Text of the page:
To the beginner or novice, Autodesk Revit sometimes has a way of having unintentional consequences. Because many of the features of Revit are smart in the sense that they automatically coordinate different portions of the project within the sheet set which take much of the brain damage away from what is a very important aspect of having a well coordinated set of construction documents, they have to be viewed or perceived in a way that respects this coordinated aspect.
I am by no means an expert but have come to know some of it’s ins and outs. This post explains one such unintended consequence that has plagued me several times in the past until I figured out it’s subtle nature. The problem with the unintentional consequence aspect is that often times you don’t realize there’s a change or difference in something until some time after the fact; after you have gone through several steps of design or documentation and you would rather not utilize the undo tool. If it takes longer to redo the recent stuff rather than readjust the unintended consequence, that is the threshold of the undo tool in this regard.
With respect to creating exterior elevation views of a building, for example, it is done in a floor plan view and by default Revit creates a view port for which the elevation is captured and the view port exists in plan view as well. I have found that it is best to think of the view port existing in all three dimensions simultaneously. That is to say, it is adjustable in plan view to define the depth to which you want to see the elements in the model by dragging the double arrow grip and in elevation view it is adjustable in height and width by dragging the filled blue dot at the center of each of the four perimeter lines of the view port when clicked on. Furthermore, the view port and depth clipping can be toggled on or off in plan and elevation views independently in the properties menu of the respective views.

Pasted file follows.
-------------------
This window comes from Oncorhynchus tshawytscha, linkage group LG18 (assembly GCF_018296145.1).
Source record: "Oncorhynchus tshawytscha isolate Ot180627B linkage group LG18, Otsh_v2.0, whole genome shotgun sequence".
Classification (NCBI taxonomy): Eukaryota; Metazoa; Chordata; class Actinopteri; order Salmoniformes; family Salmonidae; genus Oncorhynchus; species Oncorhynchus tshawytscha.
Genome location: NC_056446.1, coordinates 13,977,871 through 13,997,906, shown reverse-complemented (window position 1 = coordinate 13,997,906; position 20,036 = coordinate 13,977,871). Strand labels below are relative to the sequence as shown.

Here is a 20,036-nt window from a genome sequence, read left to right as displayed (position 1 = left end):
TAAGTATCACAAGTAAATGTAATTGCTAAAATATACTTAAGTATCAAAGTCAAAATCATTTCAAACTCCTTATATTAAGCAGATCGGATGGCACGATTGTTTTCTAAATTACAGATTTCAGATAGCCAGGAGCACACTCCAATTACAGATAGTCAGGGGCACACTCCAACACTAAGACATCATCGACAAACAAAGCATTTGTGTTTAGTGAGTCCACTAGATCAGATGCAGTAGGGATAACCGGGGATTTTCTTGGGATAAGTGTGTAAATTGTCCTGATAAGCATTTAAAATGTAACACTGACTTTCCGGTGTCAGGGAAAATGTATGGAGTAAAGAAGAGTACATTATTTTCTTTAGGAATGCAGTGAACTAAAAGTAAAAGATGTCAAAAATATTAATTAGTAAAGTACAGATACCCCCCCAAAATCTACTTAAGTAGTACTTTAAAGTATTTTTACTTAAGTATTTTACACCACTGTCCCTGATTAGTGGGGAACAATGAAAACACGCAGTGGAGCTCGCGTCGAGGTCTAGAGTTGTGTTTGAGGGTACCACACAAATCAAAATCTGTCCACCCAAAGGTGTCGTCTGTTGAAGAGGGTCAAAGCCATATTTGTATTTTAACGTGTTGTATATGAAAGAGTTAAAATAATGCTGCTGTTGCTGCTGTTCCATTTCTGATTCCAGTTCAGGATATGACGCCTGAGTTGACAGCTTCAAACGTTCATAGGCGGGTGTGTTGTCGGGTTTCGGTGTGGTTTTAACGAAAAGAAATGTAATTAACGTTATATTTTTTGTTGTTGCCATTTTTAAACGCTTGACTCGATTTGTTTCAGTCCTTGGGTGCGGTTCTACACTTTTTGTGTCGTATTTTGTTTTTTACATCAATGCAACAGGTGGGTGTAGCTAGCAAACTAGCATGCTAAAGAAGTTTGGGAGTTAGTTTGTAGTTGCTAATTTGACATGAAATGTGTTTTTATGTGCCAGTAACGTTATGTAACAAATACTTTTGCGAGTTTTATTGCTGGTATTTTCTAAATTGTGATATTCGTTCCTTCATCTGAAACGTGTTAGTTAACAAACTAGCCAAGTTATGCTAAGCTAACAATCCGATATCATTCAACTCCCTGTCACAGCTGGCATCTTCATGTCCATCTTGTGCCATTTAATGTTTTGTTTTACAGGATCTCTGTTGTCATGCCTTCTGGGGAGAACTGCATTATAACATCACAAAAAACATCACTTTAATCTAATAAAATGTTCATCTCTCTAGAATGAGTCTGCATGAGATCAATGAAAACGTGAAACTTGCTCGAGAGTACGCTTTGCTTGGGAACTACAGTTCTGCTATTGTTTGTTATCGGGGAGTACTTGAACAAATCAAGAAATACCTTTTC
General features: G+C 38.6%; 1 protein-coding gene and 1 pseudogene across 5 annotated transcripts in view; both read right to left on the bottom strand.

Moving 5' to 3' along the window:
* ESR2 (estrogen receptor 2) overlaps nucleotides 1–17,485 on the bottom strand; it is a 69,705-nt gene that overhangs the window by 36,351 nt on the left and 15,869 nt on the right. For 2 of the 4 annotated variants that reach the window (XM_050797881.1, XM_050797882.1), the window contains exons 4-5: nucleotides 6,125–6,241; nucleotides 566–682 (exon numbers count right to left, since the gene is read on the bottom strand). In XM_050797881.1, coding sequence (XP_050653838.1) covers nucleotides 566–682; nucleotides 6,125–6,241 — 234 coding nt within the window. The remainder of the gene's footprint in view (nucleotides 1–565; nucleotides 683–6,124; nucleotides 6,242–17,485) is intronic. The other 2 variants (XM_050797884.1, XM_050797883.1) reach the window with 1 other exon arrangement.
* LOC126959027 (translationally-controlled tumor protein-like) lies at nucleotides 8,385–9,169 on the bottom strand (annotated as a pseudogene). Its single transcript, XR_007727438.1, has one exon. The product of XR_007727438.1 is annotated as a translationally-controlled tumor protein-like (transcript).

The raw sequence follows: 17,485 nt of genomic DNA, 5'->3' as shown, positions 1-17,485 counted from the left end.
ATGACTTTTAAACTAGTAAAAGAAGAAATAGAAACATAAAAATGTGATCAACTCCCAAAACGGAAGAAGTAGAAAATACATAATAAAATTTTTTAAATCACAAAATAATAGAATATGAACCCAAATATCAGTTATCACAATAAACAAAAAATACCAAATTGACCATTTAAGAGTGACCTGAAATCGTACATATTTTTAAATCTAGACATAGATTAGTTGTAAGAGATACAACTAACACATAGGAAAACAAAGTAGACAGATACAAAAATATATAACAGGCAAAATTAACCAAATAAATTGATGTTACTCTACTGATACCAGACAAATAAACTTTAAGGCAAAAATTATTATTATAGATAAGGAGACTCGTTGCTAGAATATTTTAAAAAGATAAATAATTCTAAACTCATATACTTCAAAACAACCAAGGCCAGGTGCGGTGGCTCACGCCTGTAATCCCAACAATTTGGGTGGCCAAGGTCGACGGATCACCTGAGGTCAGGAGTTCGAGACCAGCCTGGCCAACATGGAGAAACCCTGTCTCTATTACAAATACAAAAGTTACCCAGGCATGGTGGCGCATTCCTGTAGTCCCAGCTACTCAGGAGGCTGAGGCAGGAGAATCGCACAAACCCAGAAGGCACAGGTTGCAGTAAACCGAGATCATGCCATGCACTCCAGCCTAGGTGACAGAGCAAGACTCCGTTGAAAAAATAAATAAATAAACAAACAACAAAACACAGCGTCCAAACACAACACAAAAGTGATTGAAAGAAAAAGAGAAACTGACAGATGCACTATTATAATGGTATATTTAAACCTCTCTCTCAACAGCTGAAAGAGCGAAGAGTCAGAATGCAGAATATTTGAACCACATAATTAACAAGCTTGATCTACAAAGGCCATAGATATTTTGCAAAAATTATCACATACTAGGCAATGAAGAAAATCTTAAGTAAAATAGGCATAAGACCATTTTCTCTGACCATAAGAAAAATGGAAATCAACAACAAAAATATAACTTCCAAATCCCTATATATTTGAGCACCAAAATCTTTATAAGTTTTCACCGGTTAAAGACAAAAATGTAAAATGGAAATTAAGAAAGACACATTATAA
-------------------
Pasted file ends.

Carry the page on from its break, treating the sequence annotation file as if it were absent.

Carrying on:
Now, say I am well into the design of a particular project, having defined the size of the view port, again three-dimensionally, in elevation and plan views. And let’s say that on my floor plan, due to some annotation or dimension string getting in the way of my elevation tag, I want to move the tag. It is simple enough to move the tag certainly however it all depends on which part of the tag you move so that the view port does not go with it. The elevation tag, because it is smart, breaks down into three basic parts or elements. There’s the bubble or box, being sort of the anchor, that contains the sheet number of where the view lives in the sheet set and then there’s pointed part of the tag which hosts both the number of the elevation of where it lives on it’s sheet and also the virtual element of the three dimensional view port itself. This is the subtle unintentional consequence aspect. If I grab the whole tag and move it, it also moves the view port. This is the subtle nature that can wreak havoc if you are unaware of it when later viewing the elevation and finding that masking regions or part of the building is no longer in view. To move just the tag and not the view port, the method I use is to pick or grab the sheet number element of the tag and move it, which will bring with it the view number but not the view port. This concept applies to interior elevations as well. I hope that helps, happy elevating!